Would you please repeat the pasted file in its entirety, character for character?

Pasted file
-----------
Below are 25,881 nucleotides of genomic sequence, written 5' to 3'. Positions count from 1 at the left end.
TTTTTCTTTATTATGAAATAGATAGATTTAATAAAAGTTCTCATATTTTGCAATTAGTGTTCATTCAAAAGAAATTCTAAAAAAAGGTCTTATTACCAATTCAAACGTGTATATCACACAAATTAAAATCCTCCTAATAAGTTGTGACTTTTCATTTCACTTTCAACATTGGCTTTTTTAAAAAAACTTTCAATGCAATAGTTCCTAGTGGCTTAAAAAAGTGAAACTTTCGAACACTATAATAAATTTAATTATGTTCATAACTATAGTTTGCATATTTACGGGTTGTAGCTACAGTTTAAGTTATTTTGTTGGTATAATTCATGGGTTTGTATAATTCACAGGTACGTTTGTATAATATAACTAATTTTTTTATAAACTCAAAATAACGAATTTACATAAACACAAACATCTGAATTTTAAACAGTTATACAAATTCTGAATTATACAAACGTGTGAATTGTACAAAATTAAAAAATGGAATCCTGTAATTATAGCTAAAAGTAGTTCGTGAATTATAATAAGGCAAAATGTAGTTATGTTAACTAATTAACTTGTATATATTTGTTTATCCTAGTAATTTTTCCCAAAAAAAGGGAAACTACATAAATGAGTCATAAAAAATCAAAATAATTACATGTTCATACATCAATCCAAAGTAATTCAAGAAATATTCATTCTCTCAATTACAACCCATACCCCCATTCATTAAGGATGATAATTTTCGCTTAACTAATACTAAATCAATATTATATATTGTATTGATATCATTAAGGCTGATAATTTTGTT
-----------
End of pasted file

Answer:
Below are 25,881 nucleotides of genomic sequence, written 5' to 3'. Positions count from 1 at the left end.
TTTTTCTTTATTATGAAATAGATAGATTTAATAAAAGTTCTCATATTTTGCAATTAGTGTTCATTCAAAAGAAATTCTAAAAAAAGGTCTTATTACCAATTCAAACGTGTATATCACACAAATTAAAATCCTCCTAATAAGTTGTGACTTTTCATTTCACTTTCAACATTGGCTTTTTTAAAAAAACTTTCAATGCAATAGTTCCTAGTGGCTTAAAAAAGTGAAACTTTCGAACACTATAATAAATTTAATTATGTTCATAACTATAGTTTGCATATTTACGGGTTGTAGCTACAGTTTAAGTTATTTTGTTGGTATAATTCATGGGTTTGTATAATTCACAGGTACGTTTGTATAATATAACTAATTTTTTTATAAACTCAAAATAACGAATTTACATAAACACAAACATCTGAATTTTAAACAGTTATACAAATTCTGAATTATACAAACGTGTGAATTGTACAAAATTAAAAAATGGAATCCTGTAATTATAGCTAAAAGTAGTTCGTGAATTATAATAAGGCAAAATGTAGTTATGTTAACTAATTAACTTGTATATATTTGTTTATCCTAGTAATTTTTCCCAAAAAAAGGGAAACTACATAAATGAGTCATAAAAAATCAAAATAATTACATGTTCATACATCAATCCAAAGTAATTCAAGAAATATTCATTCTCTCAATTACAACCCATACCCCCATTCATTAAGGATGATAATTTTCGCTTAACTAATACTAAATCAATATTATATATTGTATTGATATCATTAAGGCTGATAATTTTGTT